If Vote Leave truly want a Brexit, they need a clear vision - not a smarmy rebuttal to government research

Project Outrage, as the Leave campaign is in danger of becoming, has its favourite lines: “So and so was wrong about the Euro and they’re wrong now” and “Why would the Germans/French not want to sell us cars/cheese anymore?”’

Charlie Cooper
Monday 18 April 2016 17:49
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'We need a clear vision for what Britain will look like outside the EU, and why it'd be worth it'
'We need a clear vision for what Britain will look like outside the EU, and why it'd be worth it'

Two months out from the EU referendum and already the debate has descended into a pattern – one with which, you sense, the Government is entirely at ease.

‘Project Fear’, as the Leave campaigners would like to characterise the ‘In’ camp, will fire a salvo of statistics, projections, and economic warnings from Government officials, independent international bodies and world leaders.

Project Outrage, as the Leave campaign is in danger of becoming, will hit back with some combination of: “So and so was wrong about the Euro and they’re wrong now”; “Why would the Germans/French not want to sell us cars/cheese anymore?”’ or most recently, “It’s a conspiracy to keep us in the EU”.

Yesterday’s sound and fury about the Treasury’s projection that every household could, in the event of Brexit, stand to lose £4,300 by 2030, was a classic of the genre.

It is all becoming rather repetitive, and the Leave campaign, to the neutral onlooker, is coming off as rather lightweight.

Whatever the rights and wrongs of the Government’s use of the civil service to make its case, officials are not in the business of writing propaganda with no basis in reality. Nor does the International Monetary Fund or the Bank of England, though neither may have a 100 per cent success record on all its predictions, make economic warnings of the basis of mere supposition.

The easy way with which the Leave campaign brush off such concerns as “scare-mongering” might have been an effective opening gambit, but will resonate less and less with voters as the warnings stack up over the next two months.

If Boris Johnson, Liam Fox, Michael Gove et al want to be taken seriously as anything other than a protest movement, they need to quickly coalesce around a single vision of what the UK outside Europe would look like.

In doing so, they need to get real, and stop claiming that all will be rosy in the British garden post-Brexit. To take on one of their favourite rhetorical questions, they must acknowledge that there is a very good reason Germany would not want to sell us automobiles tariff-free, or why France may want to turn off the Burgundy tap.

To assume EU leaders would want to strike a good trade deal with Britain after Brexit is to fundamentally misunderstand the historic crossroads Europe stands at.

Wherever one looks – from Marine Le Pen’s Front National in France, Geert Wilders’ Freedom Party in Holland, to Viktor Orban’s right-wing Government in Hungary – there are anti-EU forces growing in influence.

If Britain votes to leave, fervour for greater autonomy will spread around the Union’s nation states like a contagion. With a migration crisis of epic proportions to contend with, the very future of the European Union will be in doubt. As one senior Whitehall official put it: “The leaders of the EU would feel they were in an existential battle to save what they have spent 60 years building.”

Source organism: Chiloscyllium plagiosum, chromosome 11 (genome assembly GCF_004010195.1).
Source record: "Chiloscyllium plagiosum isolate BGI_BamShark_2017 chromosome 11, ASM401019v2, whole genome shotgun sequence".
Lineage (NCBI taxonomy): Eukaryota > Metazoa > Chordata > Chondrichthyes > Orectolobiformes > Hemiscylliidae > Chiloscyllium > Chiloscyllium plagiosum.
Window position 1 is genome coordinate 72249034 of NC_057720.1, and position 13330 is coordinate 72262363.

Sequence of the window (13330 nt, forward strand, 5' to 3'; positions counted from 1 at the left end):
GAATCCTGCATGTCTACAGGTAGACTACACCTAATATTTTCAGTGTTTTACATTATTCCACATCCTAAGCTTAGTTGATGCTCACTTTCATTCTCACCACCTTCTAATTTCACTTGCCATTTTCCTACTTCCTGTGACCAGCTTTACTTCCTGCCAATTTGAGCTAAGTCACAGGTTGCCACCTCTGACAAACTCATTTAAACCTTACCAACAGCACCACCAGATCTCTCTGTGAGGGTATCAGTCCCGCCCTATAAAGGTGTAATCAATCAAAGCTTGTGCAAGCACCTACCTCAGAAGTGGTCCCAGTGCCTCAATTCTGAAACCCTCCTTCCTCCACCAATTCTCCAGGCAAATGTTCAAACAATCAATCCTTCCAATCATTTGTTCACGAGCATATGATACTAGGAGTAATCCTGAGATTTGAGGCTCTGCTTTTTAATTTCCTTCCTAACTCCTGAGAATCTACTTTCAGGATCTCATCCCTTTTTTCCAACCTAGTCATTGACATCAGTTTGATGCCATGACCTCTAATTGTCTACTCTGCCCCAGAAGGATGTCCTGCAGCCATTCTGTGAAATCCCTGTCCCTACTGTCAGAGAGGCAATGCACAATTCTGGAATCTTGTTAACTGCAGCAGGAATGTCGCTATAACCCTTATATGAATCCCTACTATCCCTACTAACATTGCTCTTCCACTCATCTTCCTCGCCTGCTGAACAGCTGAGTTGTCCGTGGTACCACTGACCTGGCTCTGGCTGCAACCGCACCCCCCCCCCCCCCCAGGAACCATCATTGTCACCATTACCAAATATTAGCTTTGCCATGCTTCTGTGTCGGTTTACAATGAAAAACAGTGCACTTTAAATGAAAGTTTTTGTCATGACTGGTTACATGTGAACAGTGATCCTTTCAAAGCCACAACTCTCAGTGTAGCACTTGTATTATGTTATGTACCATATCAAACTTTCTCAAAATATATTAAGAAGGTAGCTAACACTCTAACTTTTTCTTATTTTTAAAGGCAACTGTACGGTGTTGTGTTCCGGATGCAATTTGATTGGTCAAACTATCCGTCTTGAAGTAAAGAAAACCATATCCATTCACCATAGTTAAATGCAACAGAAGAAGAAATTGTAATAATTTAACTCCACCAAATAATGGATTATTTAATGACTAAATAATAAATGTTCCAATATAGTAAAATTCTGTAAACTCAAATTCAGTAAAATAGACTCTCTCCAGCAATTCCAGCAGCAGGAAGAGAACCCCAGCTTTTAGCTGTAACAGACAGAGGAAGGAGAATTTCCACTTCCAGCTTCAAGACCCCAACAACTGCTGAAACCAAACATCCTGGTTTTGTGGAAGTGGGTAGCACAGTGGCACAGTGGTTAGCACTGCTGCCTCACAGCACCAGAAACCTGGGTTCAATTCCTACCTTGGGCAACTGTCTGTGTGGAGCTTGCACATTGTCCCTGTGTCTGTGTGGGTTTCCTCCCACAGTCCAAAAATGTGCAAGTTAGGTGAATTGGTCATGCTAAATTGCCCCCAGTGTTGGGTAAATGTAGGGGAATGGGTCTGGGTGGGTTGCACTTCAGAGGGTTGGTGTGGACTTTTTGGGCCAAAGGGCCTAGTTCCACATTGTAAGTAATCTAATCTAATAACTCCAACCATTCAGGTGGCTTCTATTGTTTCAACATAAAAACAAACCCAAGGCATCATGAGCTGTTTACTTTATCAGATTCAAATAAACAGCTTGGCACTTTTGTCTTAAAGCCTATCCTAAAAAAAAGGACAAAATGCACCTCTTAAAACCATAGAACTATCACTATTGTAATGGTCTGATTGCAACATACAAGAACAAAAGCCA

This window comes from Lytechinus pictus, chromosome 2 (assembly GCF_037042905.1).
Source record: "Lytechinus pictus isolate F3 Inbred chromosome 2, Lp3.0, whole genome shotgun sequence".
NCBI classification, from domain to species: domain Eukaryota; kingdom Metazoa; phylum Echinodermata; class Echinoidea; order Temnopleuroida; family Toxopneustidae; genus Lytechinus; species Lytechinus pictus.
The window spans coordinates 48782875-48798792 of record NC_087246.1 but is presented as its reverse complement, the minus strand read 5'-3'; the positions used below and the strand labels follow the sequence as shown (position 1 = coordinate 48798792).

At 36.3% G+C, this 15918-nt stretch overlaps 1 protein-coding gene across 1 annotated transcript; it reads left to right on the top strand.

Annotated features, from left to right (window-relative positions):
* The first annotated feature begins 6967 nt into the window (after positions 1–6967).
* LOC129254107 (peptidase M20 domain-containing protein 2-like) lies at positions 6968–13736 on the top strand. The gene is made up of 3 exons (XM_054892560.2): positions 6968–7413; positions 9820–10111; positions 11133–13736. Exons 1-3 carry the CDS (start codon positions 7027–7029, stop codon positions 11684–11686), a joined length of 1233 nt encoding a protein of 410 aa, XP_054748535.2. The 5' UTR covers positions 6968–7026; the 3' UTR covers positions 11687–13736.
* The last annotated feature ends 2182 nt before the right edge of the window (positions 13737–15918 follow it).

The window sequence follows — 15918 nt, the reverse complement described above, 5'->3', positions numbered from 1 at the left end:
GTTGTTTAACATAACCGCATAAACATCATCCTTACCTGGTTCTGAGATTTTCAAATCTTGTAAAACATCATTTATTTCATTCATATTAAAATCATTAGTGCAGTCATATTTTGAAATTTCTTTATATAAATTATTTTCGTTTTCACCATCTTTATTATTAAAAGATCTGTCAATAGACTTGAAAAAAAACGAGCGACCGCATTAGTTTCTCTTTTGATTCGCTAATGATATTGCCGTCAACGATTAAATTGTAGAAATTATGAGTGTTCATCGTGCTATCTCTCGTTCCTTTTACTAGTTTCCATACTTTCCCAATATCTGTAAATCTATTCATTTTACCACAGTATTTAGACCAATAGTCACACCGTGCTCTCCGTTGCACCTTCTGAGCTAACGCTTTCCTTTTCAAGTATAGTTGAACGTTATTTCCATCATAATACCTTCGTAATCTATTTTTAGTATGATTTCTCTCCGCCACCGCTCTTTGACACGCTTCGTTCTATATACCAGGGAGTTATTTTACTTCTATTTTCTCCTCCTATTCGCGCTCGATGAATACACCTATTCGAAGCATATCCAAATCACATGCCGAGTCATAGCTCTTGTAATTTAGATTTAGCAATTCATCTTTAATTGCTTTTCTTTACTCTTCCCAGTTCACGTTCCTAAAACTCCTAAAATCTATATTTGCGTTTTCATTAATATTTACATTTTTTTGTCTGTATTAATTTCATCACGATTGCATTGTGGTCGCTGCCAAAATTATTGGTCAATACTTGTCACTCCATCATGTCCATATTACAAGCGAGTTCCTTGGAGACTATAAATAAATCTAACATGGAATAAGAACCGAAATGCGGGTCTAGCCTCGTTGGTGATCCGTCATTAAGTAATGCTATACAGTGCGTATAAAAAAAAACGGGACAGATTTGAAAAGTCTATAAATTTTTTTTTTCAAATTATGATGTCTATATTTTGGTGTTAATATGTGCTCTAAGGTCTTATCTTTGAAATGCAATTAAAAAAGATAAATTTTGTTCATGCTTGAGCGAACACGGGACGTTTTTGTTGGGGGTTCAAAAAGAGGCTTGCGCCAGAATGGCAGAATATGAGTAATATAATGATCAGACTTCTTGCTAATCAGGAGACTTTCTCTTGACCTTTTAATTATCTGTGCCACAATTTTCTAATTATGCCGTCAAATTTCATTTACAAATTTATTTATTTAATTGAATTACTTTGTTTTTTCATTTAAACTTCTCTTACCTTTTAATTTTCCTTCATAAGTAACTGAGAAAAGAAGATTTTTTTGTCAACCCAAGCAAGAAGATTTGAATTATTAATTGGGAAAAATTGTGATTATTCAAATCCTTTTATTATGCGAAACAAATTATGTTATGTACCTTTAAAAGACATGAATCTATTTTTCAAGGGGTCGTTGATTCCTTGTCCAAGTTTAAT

This is the backdrop against which the German Chancellor, the French President and Europe’s other senior leaders will come to the negotiating table with a post-Brexit UK. Government officials are already fearful that the siege mentality might “spill over” into negotiations. Expect a very hard-line and possibly a very raw deal – pour encourager les autres.

It is also simple fact that Britain leaving Europe would represent a major watershed in the continent’s history. Such moments cause inevitable uncertainty - and markets hate uncertainty. At the very least, this means a global economic shock that could hit growth rates in the UK.

While they are unlikely to ever accept the Treasury’s figures in their full inconvenient detail, if they want to be taken seriously, the Leave campaign need to soberly face up at least to this fact, and provide a clear explanation of how, in the long-run, this will be a price worth paying.

It wouldn’t hurt if they made some economic projections of their own, if only to show the public that they understand that it matters.

Of course, the Leave camp may be counting on the fact that, with two months to go, the mood music around the EU debate may shift from the hard realities of economics, to more intangible arguments about patriotism and national rebirth: a shift from arguments of the head, to arguments of the heart.

By releasing the full force of Her Majesty’s Treasury two months’ before time, the Remain camp could be said to have played its trump card too early. Even the helpful words of support Barack Obama is expected to deliver this week come a little too early to sway voters’ feelings come polling day.

So as spring turns to summer, the Remain campaign will need some more cards up its sleeve to ensure it does not lose the momentum. Expect more arguments about “the patriotic case for staying in”.

But as the Scottish referendum and the 2015 election showed, when presented with fine margins, it is usually the fear of economic instability and the unknown that dictates the way the undecideds vote.

If the Leave campaign cannot fill in the blanks for voters, they will struggle to get out of the starting block.

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